There was also a family connection to Santeria. John’s great-grandfather knew Santeros in New York; John’s mother’s godparents were members of the Bacardi family who practiced Santeria.

      John moved to NYC after college, and studied magic for awhile with a famous healer, Joey Lukach, who also introduced John to a Santero community in uptown Manhattan. After John stopped reading tarot for the Lennons, Yoko turned to Joey. Her limo became a familiar sight in his working-class Yonkers neighborhood. John had long before severed his ties to Joey, who had lost his other students as well. Joey was still very talented but he had developed a very dark reputation.

      After John Lennon’s death, John left NY for the social whirlwind of Washington D.C.; he read for various government employees and was a popular guest at cocktail parties. He then moved to L.A., where he did a lot of ghost-writing and radio, and eventually began to write astrology, having developed his own system based on his study of the ancient Near East. He left an unpublished manuscript, Report from the Magician, about Sumerian astrology.

      • reprindle Says:

        Sumerian astrology! He was a serious man. He did consider himself a magician? Did he publish any astrology books? I should imagine he was taken quite seriously by the occult crowd. Was John studying with Lukach around ’76-’77 and the Son Of Sam activity? This stuff gets very interesting, never know what can of worms come open. And, did John have anything to do with the Warhol crowd?

        • Pam Kellman Green Says:

          The title of his book, Report from the Magician, is actually a ‘hat-tip’ to a book by R. Campbell Thompson, an early Assyriologist.

          I don’t remember which years John studied with Joey, or whether or not Joey was involved in that investigation as a psychic. John worked on the Son of Sam case for the NYPD and a few other murder cases, but he didn’t like that kind of work.

          As for the ‘Warhol crowd’, I don’t think so. I never heard him talk about them.

        • Kristina Says:

          Hi reprindle, very interesting to read your review, as well as all of these comments from people who knew John Green!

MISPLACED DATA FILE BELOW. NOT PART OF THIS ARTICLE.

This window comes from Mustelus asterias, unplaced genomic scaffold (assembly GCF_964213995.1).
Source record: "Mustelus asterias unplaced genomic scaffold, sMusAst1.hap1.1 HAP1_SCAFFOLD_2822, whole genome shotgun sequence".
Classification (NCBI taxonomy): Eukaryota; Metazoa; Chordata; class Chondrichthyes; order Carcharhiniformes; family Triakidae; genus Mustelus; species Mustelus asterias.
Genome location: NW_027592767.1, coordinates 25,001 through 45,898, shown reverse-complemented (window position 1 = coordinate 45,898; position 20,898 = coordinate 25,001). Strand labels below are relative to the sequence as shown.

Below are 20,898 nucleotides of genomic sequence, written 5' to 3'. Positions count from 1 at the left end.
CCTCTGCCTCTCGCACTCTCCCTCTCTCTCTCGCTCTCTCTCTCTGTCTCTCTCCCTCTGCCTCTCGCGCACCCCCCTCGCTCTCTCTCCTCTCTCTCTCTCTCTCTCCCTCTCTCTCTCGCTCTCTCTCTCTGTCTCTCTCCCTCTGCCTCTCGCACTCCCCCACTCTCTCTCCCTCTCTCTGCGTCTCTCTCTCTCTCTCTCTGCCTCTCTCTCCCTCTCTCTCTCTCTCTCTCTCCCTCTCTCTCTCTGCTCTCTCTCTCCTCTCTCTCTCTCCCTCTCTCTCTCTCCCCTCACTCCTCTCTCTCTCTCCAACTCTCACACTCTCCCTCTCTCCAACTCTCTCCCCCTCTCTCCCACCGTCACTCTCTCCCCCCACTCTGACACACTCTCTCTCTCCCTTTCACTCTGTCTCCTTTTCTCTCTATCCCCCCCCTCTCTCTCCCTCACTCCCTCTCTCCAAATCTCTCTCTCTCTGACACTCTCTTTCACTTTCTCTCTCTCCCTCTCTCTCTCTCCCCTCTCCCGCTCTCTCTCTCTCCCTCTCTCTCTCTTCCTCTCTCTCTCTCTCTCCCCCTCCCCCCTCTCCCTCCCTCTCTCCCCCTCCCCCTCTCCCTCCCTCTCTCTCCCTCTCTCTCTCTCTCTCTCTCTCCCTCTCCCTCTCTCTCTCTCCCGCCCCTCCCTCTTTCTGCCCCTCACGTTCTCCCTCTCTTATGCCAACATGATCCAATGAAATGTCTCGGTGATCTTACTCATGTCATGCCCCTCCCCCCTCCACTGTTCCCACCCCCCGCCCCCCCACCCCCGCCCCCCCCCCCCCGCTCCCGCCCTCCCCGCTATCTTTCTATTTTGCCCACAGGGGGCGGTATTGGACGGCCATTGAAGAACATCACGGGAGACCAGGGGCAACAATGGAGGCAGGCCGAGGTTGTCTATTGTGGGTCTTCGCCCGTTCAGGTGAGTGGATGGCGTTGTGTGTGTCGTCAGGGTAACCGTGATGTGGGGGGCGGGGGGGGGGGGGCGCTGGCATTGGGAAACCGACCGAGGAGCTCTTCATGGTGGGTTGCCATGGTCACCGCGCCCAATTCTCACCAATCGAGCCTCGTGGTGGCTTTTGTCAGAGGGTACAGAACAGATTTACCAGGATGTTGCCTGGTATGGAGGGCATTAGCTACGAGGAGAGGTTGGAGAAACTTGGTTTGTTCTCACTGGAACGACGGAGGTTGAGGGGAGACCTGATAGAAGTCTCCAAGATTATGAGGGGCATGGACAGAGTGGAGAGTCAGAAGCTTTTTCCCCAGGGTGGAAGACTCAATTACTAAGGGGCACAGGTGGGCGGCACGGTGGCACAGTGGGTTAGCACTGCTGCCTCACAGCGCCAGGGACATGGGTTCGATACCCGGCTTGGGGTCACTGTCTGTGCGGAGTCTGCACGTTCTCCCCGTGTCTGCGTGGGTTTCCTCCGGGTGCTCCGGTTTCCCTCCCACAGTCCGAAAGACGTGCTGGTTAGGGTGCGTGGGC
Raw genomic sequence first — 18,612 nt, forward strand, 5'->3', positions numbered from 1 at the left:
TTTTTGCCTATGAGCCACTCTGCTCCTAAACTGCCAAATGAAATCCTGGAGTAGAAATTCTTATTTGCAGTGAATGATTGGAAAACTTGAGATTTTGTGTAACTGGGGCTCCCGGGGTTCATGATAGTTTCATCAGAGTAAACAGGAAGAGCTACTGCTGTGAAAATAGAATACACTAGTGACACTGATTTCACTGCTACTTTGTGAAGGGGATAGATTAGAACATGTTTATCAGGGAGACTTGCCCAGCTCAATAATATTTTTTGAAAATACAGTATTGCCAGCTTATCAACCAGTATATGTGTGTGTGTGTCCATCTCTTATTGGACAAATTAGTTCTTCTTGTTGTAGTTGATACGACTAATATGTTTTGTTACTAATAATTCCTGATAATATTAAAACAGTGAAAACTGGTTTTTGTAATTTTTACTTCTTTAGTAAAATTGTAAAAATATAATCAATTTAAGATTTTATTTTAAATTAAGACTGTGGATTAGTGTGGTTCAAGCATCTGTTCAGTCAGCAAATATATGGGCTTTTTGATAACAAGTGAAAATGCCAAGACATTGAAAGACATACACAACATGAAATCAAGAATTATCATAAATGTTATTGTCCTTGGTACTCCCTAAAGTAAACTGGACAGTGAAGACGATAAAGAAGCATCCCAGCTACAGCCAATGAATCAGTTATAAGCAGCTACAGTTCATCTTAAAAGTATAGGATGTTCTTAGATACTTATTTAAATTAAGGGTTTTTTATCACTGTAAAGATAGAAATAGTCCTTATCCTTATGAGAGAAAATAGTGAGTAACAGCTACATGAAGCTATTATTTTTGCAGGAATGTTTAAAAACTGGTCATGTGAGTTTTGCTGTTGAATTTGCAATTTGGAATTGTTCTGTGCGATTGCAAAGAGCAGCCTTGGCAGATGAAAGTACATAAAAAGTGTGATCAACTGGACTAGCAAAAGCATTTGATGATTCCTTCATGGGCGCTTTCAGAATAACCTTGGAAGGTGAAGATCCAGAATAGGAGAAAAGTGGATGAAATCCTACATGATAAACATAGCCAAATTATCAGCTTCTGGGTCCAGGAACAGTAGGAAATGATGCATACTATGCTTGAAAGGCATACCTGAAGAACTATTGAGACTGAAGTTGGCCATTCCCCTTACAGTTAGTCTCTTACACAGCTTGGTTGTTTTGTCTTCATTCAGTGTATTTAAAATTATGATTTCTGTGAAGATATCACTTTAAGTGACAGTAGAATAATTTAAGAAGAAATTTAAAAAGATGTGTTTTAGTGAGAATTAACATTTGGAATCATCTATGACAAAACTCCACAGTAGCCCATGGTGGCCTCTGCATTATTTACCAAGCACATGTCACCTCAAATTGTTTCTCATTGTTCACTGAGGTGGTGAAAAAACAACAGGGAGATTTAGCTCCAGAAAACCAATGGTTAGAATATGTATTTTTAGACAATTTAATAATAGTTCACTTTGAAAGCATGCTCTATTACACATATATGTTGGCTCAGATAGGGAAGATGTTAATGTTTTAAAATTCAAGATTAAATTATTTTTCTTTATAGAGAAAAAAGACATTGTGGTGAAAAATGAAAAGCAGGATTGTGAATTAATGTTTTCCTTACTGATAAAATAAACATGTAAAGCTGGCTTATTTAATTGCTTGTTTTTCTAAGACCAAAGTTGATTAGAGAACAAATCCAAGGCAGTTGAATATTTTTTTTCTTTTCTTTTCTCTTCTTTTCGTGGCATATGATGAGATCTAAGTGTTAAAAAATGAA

Regarding the Warhol crowd, it was the other Green – Sam Green, the art dealer – who was connected to Warhol and that scene. He was a close confidant of Yoko for some time in the 1970s (they may have had an affair, but I don’t believe that’s ever been confirmed one way or another).


          • reprindle Says:

            Yes, Sam Green and Yoko. Interesting story. Yoko was a regular storm cloud. Her Machinations have not been adequately investigated. Thanks for reading and commenting.

          • reprindle Says:

            I just attached your quote of mine to the body of your comment.

            You’re being led astray by the word astrology. Astrology in Sumerian times was a serious subject, astrology being based on astronomy. I’m pretty sketchy on his interests but he was involved in Santeria. New York was a bubbling caldron of all sorts of philosophies, religions and what have you. Tarot readings. I don’t know how old you are but if you were there in sixties it was impossible to keep up with all the innovative thought processes. Made your head swim. I think John Green was heavily involved in all the ‘woo woo’ goings on. Grokking from Stranger In A Stranger In A Strange Land. The Sixties was a time.

  31. Suzanne Adams Says:

    I knew John Green after his book, his Lennon Ono days at the Dakota. He moved to Studio City here in Los Angeles. He came to my house many times for dinner, my boyfriend and l also spent dinners at his home. John read our cards many times. From what l recall him saying The Lennon Ono family owed his thousands of dollars in TAROT fees. I know we paid $150 per reading in the 80s.

    • reprindle Says:

      Thanks for the info Suzanne. I read somewhere that John moved to DC for a time. He must have moved West from there. Yes, 150 ea. would be a living wage in those days, with a good clientele even a fine income. Any comments on his manner, which deck he was using?